How is proselytizing different from debating with intent to convert?

This is something that I’m having a bit of trouble understanding. I know that we’re not supposed to proselytize, but what is the dividing line between engaging in debate with the intent to convert, and proselytizing?

I think they mean the same thing. Proselytize, according to Dictionary.com, means “v. To convert or attempt to convert”.

According to your definition, there is no difference. :slight_smile:

We don’t engage in debate with the intent to convert. Apologetics isn’t doing that. It’s presenting the faith and letting the Holy Spirit do the convincing, if any needs doing. Anything beyond than that is being intrusive on another’s conscience and free will.

Hmm…

Okay then… I need to work on that.

Thank you both for your responses.

The U.S. Conference of Catholic Bishops website has a document on this subject, “Proselytism and Evangelization: Important Distinctions for Catholic
Catechists
” written by Fr. Leo Walsh.

If I understand the document correctly, proselytizing involves the use of unjust means to try to effect conversion.

Proselytism occurs when the attempt to convert takes one of two extremes; either the use of force, or the promise of a reward that the other person needs.

For example: entering a village in an armed force and saying “everyone in this village has just converted to our religion, anyone who objects will be beheaded.”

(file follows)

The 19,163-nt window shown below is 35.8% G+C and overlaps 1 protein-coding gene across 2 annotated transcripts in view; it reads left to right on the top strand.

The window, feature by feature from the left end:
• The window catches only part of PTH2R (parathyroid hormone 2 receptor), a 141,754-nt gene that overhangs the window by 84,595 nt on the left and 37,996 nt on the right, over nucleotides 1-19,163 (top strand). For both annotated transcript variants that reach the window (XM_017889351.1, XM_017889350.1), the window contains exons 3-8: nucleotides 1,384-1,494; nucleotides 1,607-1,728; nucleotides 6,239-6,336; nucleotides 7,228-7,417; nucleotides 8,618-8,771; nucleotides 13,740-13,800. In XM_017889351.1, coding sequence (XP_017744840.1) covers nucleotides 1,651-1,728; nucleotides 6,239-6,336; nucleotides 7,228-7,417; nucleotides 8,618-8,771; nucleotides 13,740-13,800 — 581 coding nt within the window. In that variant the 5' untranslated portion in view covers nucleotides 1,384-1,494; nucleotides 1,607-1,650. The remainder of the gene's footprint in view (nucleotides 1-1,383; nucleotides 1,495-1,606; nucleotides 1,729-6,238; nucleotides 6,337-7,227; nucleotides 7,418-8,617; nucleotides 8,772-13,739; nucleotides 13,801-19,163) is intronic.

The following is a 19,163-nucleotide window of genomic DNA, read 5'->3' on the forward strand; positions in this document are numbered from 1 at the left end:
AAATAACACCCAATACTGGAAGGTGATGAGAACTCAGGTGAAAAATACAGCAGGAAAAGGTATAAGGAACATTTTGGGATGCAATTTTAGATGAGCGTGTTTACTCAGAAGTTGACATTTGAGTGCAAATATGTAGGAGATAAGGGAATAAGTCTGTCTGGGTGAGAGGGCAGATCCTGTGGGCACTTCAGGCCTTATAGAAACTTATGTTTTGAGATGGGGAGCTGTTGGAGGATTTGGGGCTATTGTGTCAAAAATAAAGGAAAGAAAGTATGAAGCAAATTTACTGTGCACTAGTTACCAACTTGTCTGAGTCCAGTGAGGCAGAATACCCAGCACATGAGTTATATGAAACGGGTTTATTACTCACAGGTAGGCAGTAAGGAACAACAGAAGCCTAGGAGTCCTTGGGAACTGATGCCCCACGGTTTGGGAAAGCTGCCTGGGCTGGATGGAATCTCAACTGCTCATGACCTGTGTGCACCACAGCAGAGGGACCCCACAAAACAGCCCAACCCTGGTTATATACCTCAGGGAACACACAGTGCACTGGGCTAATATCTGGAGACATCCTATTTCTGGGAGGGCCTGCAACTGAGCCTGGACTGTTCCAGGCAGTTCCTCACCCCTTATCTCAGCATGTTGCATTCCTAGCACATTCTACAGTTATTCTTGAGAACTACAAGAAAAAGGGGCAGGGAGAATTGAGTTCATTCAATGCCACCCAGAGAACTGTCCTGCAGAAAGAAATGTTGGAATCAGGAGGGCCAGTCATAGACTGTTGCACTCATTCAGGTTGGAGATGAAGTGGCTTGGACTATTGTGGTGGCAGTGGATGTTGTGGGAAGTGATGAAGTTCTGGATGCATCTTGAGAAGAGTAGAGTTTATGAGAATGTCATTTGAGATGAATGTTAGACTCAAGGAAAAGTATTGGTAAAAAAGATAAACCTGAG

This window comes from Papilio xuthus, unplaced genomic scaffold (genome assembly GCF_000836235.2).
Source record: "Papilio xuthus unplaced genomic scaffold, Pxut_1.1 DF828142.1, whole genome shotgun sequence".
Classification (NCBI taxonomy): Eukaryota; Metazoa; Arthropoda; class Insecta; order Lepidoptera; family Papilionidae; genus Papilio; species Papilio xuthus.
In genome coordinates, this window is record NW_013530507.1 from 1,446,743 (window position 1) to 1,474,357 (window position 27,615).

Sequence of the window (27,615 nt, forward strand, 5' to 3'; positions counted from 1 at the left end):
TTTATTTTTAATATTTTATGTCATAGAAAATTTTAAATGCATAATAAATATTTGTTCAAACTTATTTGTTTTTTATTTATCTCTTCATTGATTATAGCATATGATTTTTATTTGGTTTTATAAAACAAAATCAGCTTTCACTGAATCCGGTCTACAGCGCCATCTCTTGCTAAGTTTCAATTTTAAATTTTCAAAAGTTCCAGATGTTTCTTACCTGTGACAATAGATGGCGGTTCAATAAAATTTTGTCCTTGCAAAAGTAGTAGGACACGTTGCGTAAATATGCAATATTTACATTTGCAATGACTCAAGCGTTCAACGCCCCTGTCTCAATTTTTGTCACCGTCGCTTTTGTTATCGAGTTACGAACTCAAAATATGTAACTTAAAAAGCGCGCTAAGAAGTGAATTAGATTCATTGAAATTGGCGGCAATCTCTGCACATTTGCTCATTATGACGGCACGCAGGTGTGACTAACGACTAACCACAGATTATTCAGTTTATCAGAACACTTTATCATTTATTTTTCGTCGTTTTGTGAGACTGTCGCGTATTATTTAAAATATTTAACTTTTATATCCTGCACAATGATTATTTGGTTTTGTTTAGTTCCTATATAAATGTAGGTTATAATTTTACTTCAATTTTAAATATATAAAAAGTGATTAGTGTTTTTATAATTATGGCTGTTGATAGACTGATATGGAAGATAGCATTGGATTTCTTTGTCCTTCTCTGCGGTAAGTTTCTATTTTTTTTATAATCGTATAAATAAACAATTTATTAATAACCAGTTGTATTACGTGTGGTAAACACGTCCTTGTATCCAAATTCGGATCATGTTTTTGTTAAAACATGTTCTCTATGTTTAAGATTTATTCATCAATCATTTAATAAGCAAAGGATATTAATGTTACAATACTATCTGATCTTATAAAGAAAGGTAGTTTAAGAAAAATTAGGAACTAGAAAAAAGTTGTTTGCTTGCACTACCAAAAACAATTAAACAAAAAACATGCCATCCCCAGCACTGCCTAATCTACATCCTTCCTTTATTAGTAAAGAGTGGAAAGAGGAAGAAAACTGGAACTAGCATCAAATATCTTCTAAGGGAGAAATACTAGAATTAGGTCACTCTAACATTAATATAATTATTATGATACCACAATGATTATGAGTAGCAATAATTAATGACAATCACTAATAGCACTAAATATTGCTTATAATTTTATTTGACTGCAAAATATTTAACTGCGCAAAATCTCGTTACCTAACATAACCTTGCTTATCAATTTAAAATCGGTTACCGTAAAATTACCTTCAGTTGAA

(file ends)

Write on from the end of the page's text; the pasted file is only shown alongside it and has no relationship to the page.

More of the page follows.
The other extreme: people are starving. Someone comes along and says “we’ll give you food, but first you have to convert to our religion.”

In both forms, it can be much more subtle than those examples.

When you are engaging in a debate, if the other person is free to walk away, and there are no consequences to that, then it’s (usually) not proselytism. Statements like “accept this or you’ll go to hell” is actually not proselytism as long as they are actually truths of the faith. If those statements are used in a harassing way, then that’s proselytism because the threat is “I won’t give you any peace until you convert.”

True debate seeks the truth, nothing else. Christians seek the truth because Jesus Christ is Truth Himself.

Jesus said to him, "I am the way, and the truth, and the life; no one comes to the Father, but by me. (John 14:6)

Some people can be bashed over the head with the truth and still will not accept it. St. Paul walked away when people wouldn’t accept the truth. He knew that God does the converting, not men. Our job is to preach the truth.

-Tim-

Nice to see you, ProdglArchitect. My two cents? I think the difficulty is that you use the phrase “not supposed to proselytize” without any distinctions w.r.t. who is the recipient of the efforts.

Surely you’d agree that it makes a difference whether the other person is, say, an Eastern Orthodox or a Mormon, right?

Well, if proselyzation is immoral, then it is immoral regardless of to whom I am speaking.

Apologetics, Evangelism, and Proselytizing are different. Proselytizing is wrong, as described in this thread.